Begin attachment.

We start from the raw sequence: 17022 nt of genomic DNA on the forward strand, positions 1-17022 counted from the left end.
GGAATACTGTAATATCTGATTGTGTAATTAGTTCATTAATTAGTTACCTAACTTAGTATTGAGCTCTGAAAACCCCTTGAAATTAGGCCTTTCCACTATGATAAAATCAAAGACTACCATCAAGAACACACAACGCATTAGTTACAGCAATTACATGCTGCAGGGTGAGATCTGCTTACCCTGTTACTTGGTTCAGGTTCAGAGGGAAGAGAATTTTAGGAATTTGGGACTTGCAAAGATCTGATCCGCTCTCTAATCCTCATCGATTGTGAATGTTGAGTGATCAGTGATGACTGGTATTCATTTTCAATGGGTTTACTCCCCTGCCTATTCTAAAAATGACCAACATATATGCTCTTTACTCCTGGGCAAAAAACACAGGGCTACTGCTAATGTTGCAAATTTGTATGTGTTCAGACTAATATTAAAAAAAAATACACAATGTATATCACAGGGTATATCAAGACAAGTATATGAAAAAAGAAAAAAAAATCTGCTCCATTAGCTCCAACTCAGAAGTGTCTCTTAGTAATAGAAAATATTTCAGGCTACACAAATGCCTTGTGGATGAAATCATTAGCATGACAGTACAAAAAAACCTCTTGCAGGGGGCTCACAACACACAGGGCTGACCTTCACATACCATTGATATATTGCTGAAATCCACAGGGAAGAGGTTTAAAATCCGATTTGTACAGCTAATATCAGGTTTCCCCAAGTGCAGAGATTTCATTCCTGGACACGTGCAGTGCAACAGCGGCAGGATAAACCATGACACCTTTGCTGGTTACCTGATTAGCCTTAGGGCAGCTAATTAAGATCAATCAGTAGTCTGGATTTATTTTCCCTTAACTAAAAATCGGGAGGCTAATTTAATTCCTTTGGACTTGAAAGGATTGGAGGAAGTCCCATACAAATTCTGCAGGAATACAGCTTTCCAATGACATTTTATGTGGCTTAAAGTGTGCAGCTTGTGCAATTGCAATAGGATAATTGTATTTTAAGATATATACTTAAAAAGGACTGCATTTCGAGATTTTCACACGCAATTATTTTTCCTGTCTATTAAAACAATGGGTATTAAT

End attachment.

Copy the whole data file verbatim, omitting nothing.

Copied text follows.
We start from the raw sequence: 17022 nt of genomic DNA on the forward strand, positions 1-17022 counted from the left end.
GGAATACTGTAATATCTGATTGTGTAATTAGTTCATTAATTAGTTACCTAACTTAGTATTGAGCTCTGAAAACCCCTTGAAATTAGGCCTTTCCACTATGATAAAATCAAAGACTACCATCAAGAACACACAACGCATTAGTTACAGCAATTACATGCTGCAGGGTGAGATCTGCTTACCCTGTTACTTGGTTCAGGTTCAGAGGGAAGAGAATTTTAGGAATTTGGGACTTGCAAAGATCTGATCCGCTCTCTAATCCTCATCGATTGTGAATGTTGAGTGATCAGTGATGACTGGTATTCATTTTCAATGGGTTTACTCCCCTGCCTATTCTAAAAATGACCAACATATATGCTCTTTACTCCTGGGCAAAAAACACAGGGCTACTGCTAATGTTGCAAATTTGTATGTGTTCAGACTAATATTAAAAAAAAATACACAATGTATATCACAGGGTATATCAAGACAAGTATATGAAAAAAGAAAAAAAAATCTGCTCCATTAGCTCCAACTCAGAAGTGTCTCTTAGTAATAGAAAATATTTCAGGCTACACAAATGCCTTGTGGATGAAATCATTAGCATGACAGTACAAAAAAACCTCTTGCAGGGGGCTCACAACACACAGGGCTGACCTTCACATACCATTGATATATTGCTGAAATCCACAGGGAAGAGGTTTAAAATCCGATTTGTACAGCTAATATCAGGTTTCCCCAAGTGCAGAGATTTCATTCCTGGACACGTGCAGTGCAACAGCGGCAGGATAAACCATGACACCTTTGCTGGTTACCTGATTAGCCTTAGGGCAGCTAATTAAGATCAATCAGTAGTCTGGATTTATTTTCCCTTAACTAAAAATCGGGAGGCTAATTTAATTCCTTTGGACTTGAAAGGATTGGAGGAAGTCCCATACAAATTCTGCAGGAATACAGCTTTCCAATGACATTTTATGTGGCTTAAAGTGTGCAGCTTGTGCAATTGCAATAGGATAATTGTATTTTAAGATATATACTTAAAAAGGACTGCATTTCGAGATTTTCACACGCAATTATTTTTCCTGTCTATTAAAACAATGGGTATTAAT